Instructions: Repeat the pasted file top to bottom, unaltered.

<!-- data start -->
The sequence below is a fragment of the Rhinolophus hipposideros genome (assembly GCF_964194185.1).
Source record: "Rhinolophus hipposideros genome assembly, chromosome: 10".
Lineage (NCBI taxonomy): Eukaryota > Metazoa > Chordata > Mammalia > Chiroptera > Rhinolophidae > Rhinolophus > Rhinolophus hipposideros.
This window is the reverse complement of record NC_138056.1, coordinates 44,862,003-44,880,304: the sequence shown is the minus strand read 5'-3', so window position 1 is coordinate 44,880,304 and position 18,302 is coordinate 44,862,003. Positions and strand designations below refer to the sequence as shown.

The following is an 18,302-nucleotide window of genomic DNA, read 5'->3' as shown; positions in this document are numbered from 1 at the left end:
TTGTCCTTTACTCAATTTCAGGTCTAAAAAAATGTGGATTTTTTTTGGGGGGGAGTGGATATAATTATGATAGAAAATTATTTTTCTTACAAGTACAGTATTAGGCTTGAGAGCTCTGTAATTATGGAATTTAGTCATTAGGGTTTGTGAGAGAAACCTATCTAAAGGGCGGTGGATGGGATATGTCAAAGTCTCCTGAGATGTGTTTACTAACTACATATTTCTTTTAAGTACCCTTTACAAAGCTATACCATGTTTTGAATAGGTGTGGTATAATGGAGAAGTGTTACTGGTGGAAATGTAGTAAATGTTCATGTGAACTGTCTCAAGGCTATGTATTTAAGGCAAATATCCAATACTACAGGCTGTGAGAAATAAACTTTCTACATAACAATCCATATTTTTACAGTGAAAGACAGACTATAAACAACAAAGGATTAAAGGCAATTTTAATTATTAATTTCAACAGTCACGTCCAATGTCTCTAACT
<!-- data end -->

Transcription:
The sequence below is a fragment of the Rhinolophus hipposideros genome (assembly GCF_964194185.1).
Source record: "Rhinolophus hipposideros genome assembly, chromosome: 10".
Lineage (NCBI taxonomy): Eukaryota > Metazoa > Chordata > Mammalia > Chiroptera > Rhinolophidae > Rhinolophus > Rhinolophus hipposideros.
This window is the reverse complement of record NC_138056.1, coordinates 44,862,003-44,880,304: the sequence shown is the minus strand read 5'-3', so window position 1 is coordinate 44,880,304 and position 18,302 is coordinate 44,862,003. Positions and strand designations below refer to the sequence as shown.

The following is an 18,302-nucleotide window of genomic DNA, read 5'->3' as shown; positions in this document are numbered from 1 at the left end:
TTGTCCTTTACTCAATTTCAGGTCTAAAAAAATGTGGATTTTTTTTGGGGGGGAGTGGATATAATTATGATAGAAAATTATTTTTCTTACAAGTACAGTATTAGGCTTGAGAGCTCTGTAATTATGGAATTTAGTCATTAGGGTTTGTGAGAGAAACCTATCTAAAGGGCGGTGGATGGGATATGTCAAAGTCTCCTGAGATGTGTTTACTAACTACATATTTCTTTTAAGTACCCTTTACAAAGCTATACCATGTTTTGAATAGGTGTGGTATAATGGAGAAGTGTTACTGGTGGAAATGTAGTAAATGTTCATGTGAACTGTCTCAAGGCTATGTATTTAAGGCAAATATCCAATACTACAGGCTGTGAGAAATAAACTTTCTACATAACAATCCATATTTTTACAGTGAAAGACAGACTATAAACAACAAAGGATTAAAGGCAATTTTAATTATTAATTTCAACAGTCACGTCCAATGTCTCTAACT